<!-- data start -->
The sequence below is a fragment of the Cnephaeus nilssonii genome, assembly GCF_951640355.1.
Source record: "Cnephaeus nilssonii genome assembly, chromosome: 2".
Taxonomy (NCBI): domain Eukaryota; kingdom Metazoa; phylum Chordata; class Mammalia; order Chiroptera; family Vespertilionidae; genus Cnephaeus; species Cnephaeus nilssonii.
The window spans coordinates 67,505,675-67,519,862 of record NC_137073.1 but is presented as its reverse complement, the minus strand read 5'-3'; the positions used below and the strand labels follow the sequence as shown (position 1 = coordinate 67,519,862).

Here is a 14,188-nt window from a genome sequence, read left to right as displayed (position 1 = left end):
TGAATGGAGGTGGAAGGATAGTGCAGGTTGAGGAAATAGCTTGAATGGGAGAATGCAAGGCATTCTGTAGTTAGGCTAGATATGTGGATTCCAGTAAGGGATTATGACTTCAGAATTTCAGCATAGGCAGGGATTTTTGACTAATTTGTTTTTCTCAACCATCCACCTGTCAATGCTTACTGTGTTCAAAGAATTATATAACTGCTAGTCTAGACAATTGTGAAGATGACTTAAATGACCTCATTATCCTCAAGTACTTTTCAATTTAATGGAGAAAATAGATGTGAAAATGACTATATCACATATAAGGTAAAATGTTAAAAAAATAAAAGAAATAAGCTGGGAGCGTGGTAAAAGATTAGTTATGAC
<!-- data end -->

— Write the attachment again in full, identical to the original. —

The sequence below is a fragment of the Cnephaeus nilssonii genome, assembly GCF_951640355.1.
Source record: "Cnephaeus nilssonii genome assembly, chromosome: 2".
Taxonomy (NCBI): domain Eukaryota; kingdom Metazoa; phylum Chordata; class Mammalia; order Chiroptera; family Vespertilionidae; genus Cnephaeus; species Cnephaeus nilssonii.
The window spans coordinates 67,505,675-67,519,862 of record NC_137073.1 but is presented as its reverse complement, the minus strand read 5'-3'; the positions used below and the strand labels follow the sequence as shown (position 1 = coordinate 67,519,862).

Here is a 14,188-nt window from a genome sequence, read left to right as displayed (position 1 = left end):
TGAATGGAGGTGGAAGGATAGTGCAGGTTGAGGAAATAGCTTGAATGGGAGAATGCAAGGCATTCTGTAGTTAGGCTAGATATGTGGATTCCAGTAAGGGATTATGACTTCAGAATTTCAGCATAGGCAGGGATTTTTGACTAATTTGTTTTTCTCAACCATCCACCTGTCAATGCTTACTGTGTTCAAAGAATTATATAACTGCTAGTCTAGACAATTGTGAAGATGACTTAAATGACCTCATTATCCTCAAGTACTTTTCAATTTAATGGAGAAAATAGATGTGAAAATGACTATATCACATATAAGGTAAAATGTTAAAAAAATAAAAGAAATAAGCTGGGAGCGTGGTAAAAGATTAGTTATGAC